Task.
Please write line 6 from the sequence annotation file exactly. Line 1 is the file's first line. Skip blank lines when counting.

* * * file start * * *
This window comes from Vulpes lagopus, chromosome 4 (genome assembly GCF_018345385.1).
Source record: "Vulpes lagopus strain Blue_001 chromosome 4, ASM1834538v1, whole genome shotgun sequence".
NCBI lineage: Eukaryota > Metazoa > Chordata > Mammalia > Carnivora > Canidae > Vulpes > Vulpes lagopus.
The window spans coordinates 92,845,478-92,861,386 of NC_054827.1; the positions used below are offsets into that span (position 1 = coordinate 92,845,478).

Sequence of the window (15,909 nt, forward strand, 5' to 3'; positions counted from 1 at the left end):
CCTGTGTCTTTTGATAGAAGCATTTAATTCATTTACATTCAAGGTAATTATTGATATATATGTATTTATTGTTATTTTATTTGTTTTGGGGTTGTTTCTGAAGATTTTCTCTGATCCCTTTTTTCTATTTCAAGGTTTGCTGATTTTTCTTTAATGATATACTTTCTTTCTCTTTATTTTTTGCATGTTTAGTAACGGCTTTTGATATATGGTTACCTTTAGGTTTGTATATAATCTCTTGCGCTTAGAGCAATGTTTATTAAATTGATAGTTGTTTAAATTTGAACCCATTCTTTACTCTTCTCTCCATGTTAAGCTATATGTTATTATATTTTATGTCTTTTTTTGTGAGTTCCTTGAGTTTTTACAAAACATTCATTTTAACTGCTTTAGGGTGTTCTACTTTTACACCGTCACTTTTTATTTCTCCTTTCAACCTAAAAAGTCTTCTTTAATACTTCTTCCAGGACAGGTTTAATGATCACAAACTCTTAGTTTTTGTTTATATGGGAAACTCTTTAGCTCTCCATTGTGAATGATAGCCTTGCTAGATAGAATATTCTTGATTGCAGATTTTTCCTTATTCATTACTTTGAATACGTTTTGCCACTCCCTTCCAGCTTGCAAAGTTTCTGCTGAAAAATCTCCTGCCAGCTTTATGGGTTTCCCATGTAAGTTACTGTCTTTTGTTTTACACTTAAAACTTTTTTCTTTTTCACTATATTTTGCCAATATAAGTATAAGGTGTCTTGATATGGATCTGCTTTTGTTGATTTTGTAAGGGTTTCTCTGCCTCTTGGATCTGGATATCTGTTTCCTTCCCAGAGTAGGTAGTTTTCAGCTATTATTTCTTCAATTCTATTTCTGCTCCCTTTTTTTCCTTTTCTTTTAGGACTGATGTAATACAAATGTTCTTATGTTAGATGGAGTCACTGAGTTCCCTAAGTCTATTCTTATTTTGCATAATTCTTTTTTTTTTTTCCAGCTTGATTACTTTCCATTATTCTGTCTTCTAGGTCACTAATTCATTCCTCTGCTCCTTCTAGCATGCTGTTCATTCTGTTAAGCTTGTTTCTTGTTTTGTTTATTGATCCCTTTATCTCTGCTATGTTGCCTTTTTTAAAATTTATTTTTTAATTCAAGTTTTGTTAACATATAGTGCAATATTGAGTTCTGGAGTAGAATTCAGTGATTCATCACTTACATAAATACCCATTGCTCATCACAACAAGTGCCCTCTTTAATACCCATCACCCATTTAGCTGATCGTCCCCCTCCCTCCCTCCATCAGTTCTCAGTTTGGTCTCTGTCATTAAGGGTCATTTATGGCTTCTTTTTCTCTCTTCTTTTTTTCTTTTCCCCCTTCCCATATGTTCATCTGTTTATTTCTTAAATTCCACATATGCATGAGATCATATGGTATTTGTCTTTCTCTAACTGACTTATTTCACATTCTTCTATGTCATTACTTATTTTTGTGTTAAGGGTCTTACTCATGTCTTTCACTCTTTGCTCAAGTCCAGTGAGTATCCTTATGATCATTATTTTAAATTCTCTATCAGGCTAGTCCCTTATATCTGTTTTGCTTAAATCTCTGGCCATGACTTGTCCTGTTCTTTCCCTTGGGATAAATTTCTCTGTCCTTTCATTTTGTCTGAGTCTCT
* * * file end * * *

CCTGTGTCTTTTGATAGAAGCATTTAATTCATTTACATTCAAGGTAATTATTGATATATATGTATTTATTGTTATTTTATTTGTTTTGGGGTTGTTTCTGAAGATTTTCTCTGATCCCTTTTTTCTATTTCAAGGTTTGCTGATTTTTCTTTAATGATATACTTTCTTTCTCTTTATTTTTTGCATGTTTAGTAACGGCTTTTGATATATGGTTACCTTTAGGTTTGTATATAATCTCTTGCGCTTAGAGCAATGTTTATTAAATTGATAGTTGTTTAAATTTGAACCCATTCTTTACTCTTCTCTCCATGTTAAGCTATATGTTATTATATTTTATGTCTTTTTTTGTGAGTTCCTTGAGTTTTTACAAAACATTCATTTTAACTGCTTTAGGGTGTTCTACTTTTACACCGTCACTTTTTATTTCTCCTTTCAACCTAAAAAGTCTTCTTTAATACTTCTTCCAGGACAGGTTTAATGATCACAAACTCTTAGTTTTTGTTTATATGGGAAACTCTTTAGCTCTCCATTGTGAATGATAGCCTTGCTAGATAGAATATTCTTGATTGCAGATTTTTCCTTATTCATTACTTTGAATACGTTTTGCCACTCCCTTCCAGCTTGCAAAGTTTCTGCTGAAAAATCTCCTGCCAGCTTTATGGGTTTCCCATGTAAGTTACTGTCTTTTGTTTTACACTTAAAACTTTTTTCTTTTTCACTATATTTTGCCAATATAAGTATAAGGTGTCTTGATATGGATCTGCTTTTGTTGATTTTGTAAGGGTTTCTCTGCCTCTTGGATCTGGATATCTGTTTCCTTCCCAGAGTAGGTAGTTTTCAGCTATTATTTCTTCAATTCTATTTCTGCTCCCTTTTTTTCCTTTTCTTTTAGGACTGATGTAATACAAATGTTCTTATGTTAGATGGAGTCACTGAGTTCCCTAAGTCTATTCTTATTTTGCATAATTCTTTTTTTTTTTTCCAGCTTGATTACTTTCCATTATTCTGTCTTCTAGGTCACTAATTCATTCCTCTGCTCCTTCTAGCATGCTGTTCATTCTGTTAAGCTTGTTTCTTGTTTTGTTTATTGATCCCTTTATCTCTGCTATGTTGCCTTTTTTAAAATTTATTTTTTAATTCAAGTTTTGTTAACATATAGTGCAATATTGAGTTCTGGAGTAGAATTCAGTGATTCATCACTTACATAAATACCCATTGCTCATCACAACAAGTGCCCTCTTTAATACCCATCACCCATTTAGCTGATCGTCCCCCTCCCTCCCTCCATCAGTTCTCAGTTTGGTCTCTGTCATTAAGGGTCATTTATGGCTTCTTTTTCTCTCTTCTTTTTTTCTTTTCCCCCTTCCCATATGTTCATCTGTTTATTTCTTAAATTCCACATATGCATGAGATCATATGGTATTTGTCTTTCTCTAACTGACTTATTTCACATTCTTCTATGTCATTACTTATTTTTGTGTTAAGGGTCTTACTCATGTCTTTCACTCTTTGCTCAAGTCCAGTGAGTATCCTTATGATCATTATTTTAAATTCTCTATCAGGCTAGTCCCTTATATCTGTTTTGCTTAAATCTCTGGCCATGACTTGTCCTGTTCTTTCCCTTGGGATAAATTTCTCTGTCCTTTCATTTTGTCTGAGTCTCT